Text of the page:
KARACHI: Pakistan Business Council (PBC) has said that the premature reversal of tax exemption hurt the investor sentiments.
In a letter sent to Finance Minister Shaukat Tarin, the PBC said that the recent reversal of tax exemptions, some which had just a few years to run, and others which were conceptually aimed at promoting scale and consolidation through formation of groups, wider shareholding through listing, and resultant improved governance and formalization of the economy have hurt the investor sentiment.
“We urge you to restore the incentive to list companies, exempt inter-corporate dividends from tax (and from withholding tax), allow corporate players in agriculture to avail the same tax benefits as the unincorporated and restore the tax benefits on income arising from use of intellectual property abroad. The earlier termination of tax credits on investment in plant and machinery also needs to e reversed,” the PBC said.
The business council about the fiscal targets said that a 27 percent increase in the tax target for fiscal year 2021/2022, in an economy forecast to grow at a nominal rate of under 14 percent, with little evidence of improvement in FBR’s capability to broaden the tax base, bodes ill for existing tax-payers.
“Successive governments have lacked the political will to pursue non-taxpayers. Relying on existing taxpayers for additional revenue accelerates the informalization of the economy,” it said.
The PBC has long advocated for the separation of fiscal policy from collection of taxes and for addressing the talent and technology gaps that prevent the FBR from broadening the tax base.
“Unrealistic tax targets is putting the cart before the horse. Taxing the already taxed is akin to killing the goose that lays the golden eggs,” the PBC said.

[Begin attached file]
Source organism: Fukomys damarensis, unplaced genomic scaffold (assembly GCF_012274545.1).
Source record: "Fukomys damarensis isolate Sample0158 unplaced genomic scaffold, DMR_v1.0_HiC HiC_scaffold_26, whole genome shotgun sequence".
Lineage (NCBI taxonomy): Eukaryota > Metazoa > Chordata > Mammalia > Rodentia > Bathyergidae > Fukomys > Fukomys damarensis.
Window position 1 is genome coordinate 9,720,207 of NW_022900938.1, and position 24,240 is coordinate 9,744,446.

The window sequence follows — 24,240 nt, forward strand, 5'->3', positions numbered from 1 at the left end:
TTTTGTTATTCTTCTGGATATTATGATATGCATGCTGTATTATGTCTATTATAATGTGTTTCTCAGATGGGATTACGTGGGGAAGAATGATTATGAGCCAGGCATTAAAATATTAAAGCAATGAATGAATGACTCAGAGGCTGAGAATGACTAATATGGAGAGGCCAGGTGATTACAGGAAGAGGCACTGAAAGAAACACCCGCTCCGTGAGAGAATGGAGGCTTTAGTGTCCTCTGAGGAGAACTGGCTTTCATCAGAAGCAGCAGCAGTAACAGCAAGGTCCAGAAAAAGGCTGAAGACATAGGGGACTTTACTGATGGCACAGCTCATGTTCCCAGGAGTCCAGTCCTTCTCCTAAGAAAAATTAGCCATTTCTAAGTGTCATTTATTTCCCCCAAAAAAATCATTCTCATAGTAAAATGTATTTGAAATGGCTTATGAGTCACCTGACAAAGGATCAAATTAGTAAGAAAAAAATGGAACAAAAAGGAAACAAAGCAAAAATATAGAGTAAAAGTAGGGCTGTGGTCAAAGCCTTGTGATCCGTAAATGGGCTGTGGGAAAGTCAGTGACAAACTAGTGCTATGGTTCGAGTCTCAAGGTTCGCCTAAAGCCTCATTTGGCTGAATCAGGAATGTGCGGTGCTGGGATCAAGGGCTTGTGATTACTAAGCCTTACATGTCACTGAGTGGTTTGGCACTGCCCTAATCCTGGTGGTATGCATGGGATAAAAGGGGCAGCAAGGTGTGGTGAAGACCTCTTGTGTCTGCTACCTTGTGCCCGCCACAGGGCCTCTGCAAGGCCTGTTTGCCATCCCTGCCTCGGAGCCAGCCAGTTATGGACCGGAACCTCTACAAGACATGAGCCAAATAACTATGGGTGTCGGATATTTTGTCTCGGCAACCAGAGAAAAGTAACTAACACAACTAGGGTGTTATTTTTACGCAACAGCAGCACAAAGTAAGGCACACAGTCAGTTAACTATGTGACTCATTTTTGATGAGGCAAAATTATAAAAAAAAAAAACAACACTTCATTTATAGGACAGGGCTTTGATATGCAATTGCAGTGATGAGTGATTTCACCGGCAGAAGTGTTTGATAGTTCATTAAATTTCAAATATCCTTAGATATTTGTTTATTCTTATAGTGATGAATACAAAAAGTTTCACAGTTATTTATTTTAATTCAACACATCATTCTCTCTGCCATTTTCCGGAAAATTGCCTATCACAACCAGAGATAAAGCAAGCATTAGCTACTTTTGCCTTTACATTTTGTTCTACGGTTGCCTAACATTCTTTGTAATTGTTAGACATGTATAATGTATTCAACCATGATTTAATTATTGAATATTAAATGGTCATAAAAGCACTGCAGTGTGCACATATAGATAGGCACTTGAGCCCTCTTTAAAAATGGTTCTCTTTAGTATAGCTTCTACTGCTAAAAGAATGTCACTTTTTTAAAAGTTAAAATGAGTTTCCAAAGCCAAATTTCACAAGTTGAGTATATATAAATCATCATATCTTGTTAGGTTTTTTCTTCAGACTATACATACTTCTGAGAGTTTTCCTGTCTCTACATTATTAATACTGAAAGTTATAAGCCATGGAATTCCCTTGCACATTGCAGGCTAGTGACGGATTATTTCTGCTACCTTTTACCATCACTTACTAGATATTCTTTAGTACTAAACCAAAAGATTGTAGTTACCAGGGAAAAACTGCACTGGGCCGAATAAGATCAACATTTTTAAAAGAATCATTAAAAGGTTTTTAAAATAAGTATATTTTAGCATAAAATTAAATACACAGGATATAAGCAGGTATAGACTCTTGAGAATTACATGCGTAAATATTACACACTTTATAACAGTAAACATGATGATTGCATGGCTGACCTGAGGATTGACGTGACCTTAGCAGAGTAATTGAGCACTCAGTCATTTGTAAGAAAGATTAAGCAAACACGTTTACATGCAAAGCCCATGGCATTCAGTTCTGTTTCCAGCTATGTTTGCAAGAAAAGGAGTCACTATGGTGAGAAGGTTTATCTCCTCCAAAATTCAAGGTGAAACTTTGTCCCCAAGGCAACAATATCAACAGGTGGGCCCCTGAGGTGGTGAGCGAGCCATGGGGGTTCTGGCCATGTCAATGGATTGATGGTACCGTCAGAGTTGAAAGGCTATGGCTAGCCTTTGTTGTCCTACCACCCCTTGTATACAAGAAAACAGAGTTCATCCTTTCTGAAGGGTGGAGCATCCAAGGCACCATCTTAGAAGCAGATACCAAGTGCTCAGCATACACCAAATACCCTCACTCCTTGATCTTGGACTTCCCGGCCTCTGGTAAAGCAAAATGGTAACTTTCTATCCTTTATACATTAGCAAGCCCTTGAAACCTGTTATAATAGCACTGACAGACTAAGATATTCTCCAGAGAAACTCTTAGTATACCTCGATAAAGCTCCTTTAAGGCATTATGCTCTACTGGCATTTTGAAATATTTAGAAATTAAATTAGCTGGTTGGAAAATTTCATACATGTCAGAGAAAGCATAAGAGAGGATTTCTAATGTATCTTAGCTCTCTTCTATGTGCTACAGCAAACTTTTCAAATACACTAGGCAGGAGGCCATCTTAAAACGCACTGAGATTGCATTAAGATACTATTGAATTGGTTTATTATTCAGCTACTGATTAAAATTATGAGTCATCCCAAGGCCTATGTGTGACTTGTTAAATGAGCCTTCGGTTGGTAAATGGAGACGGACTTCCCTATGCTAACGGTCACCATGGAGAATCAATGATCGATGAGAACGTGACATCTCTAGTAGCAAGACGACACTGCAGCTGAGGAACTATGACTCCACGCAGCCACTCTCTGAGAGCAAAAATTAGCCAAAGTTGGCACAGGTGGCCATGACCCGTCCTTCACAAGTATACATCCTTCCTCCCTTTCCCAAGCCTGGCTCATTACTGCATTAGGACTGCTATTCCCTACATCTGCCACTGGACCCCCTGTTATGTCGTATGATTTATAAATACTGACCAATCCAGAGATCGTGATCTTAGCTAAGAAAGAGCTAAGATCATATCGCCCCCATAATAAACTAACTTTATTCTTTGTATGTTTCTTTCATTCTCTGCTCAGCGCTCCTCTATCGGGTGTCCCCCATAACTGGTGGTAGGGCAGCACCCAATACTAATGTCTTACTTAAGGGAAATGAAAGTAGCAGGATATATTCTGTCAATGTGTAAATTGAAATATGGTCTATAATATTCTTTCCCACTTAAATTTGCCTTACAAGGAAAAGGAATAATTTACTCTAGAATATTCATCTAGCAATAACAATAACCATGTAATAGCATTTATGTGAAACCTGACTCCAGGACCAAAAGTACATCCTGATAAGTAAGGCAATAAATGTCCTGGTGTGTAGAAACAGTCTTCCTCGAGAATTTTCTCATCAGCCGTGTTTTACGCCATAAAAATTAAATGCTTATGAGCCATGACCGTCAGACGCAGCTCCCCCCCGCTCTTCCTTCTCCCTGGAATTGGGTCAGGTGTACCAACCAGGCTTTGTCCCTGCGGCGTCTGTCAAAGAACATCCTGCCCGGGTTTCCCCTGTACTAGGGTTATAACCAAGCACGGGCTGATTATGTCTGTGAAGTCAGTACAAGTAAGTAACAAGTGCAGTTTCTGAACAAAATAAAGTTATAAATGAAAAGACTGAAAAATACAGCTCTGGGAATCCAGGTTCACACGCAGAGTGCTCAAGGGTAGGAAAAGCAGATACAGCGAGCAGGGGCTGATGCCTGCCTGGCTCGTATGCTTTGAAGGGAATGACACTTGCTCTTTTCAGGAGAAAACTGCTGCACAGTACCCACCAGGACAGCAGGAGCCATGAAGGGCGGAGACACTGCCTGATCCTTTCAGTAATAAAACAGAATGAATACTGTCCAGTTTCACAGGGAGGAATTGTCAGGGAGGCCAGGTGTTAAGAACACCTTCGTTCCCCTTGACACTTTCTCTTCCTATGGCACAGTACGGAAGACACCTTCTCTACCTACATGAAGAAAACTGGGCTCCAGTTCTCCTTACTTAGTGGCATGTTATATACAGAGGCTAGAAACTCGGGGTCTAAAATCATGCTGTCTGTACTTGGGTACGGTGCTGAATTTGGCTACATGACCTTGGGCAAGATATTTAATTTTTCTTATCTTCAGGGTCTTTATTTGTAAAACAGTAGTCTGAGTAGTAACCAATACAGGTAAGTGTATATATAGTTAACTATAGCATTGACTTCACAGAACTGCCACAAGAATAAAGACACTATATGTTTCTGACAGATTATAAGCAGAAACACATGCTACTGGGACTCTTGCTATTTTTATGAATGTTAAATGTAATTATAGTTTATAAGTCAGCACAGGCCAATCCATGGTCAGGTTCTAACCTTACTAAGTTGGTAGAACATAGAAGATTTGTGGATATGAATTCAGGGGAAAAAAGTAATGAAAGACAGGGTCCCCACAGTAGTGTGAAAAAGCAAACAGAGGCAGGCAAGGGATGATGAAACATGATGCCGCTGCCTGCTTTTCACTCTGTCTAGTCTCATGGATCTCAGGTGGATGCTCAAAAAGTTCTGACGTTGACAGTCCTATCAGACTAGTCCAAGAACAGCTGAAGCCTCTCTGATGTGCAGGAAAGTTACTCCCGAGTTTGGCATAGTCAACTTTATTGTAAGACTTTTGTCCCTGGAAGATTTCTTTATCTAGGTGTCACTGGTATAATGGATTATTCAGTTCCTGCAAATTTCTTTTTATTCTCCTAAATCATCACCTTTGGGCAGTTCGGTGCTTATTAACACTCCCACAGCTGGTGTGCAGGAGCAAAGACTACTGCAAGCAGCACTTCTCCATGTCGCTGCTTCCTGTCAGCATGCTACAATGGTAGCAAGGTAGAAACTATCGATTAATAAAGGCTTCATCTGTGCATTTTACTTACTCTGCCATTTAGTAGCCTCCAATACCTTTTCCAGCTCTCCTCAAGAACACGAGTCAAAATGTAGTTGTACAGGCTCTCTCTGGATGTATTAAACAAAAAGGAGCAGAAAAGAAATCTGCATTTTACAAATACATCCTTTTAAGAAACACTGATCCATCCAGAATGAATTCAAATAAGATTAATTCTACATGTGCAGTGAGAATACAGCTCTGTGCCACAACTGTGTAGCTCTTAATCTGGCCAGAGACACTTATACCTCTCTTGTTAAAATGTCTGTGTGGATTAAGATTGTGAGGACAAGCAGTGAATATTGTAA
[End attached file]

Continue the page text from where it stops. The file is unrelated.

Fundamental fiscal reforms will take time to deliver, and the benefits will be sustainable. We must not be distracted by short-term targets.
Regarding energy costs, the PBC said that the mooted 27 percent increase in power tariff, on top of the already uncompetitive energy cost, the burden of which will fall entirely on the shoulders of honest customers, is not a growth driver.
The narrative on denying the five main export sectors of energy at a regionally competitive cost and forcing the captive power producers to switch to the grid, reliability of which is yet unproven, does not portend well for exports.
Efforts should instead be focused on fixing the inefficiency and losses of transmission and distribution. Ominously, the delay in settlement of the agreed dues of the IPP’s threatens the gains made on renegotiating capacity charges. Industry, both export oriented and domestic is the engine of employment.
Burdening it with the cost of systemic inefficiencies and cross subsidies to residential users impedes its competitiveness and restricts its capability to create jobs.
Subsidies are best addressed through the Ehsaas Programme. Allow industry to create livelihoods and generate taxable revenues. Facilitate the major export sector through the much-awaited Textiles Policy.
The PBC is encouraged by the State Bank of Pakistan’s differentiated treatment of demand-pull and supply/utility cost-push inflation. However, if the latter causes remain unchecked, there is a high risk of a multiplier effect on core inflation. Higher borrowing costs on this account will also sap growth.
The business council said that the Temporary Economic Refinance Facility (TERF) which lapsed in March led directly to over Rs400 billion investment in plant and machinery and indirectly to an approx. Rs300 billion investment in land and industrial buildings.